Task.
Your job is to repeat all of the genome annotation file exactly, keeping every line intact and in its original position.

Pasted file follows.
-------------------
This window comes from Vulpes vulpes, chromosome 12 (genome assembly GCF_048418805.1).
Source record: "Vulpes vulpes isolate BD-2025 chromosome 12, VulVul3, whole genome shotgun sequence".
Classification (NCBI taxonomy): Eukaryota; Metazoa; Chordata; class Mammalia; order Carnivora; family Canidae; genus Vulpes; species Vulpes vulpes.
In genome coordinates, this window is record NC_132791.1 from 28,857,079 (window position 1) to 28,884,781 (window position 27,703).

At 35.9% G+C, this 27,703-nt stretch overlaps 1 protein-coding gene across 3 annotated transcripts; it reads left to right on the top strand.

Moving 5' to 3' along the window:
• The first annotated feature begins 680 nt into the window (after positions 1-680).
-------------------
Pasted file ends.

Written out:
This window comes from Vulpes vulpes, chromosome 12 (genome assembly GCF_048418805.1).
Source record: "Vulpes vulpes isolate BD-2025 chromosome 12, VulVul3, whole genome shotgun sequence".
Classification (NCBI taxonomy): Eukaryota; Metazoa; Chordata; class Mammalia; order Carnivora; family Canidae; genus Vulpes; species Vulpes vulpes.
In genome coordinates, this window is record NC_132791.1 from 28,857,079 (window position 1) to 28,884,781 (window position 27,703).

At 35.9% G+C, this 27,703-nt stretch overlaps 1 protein-coding gene across 3 annotated transcripts; it reads left to right on the top strand.

Moving 5' to 3' along the window:
• The first annotated feature begins 680 nt into the window (after positions 1-680).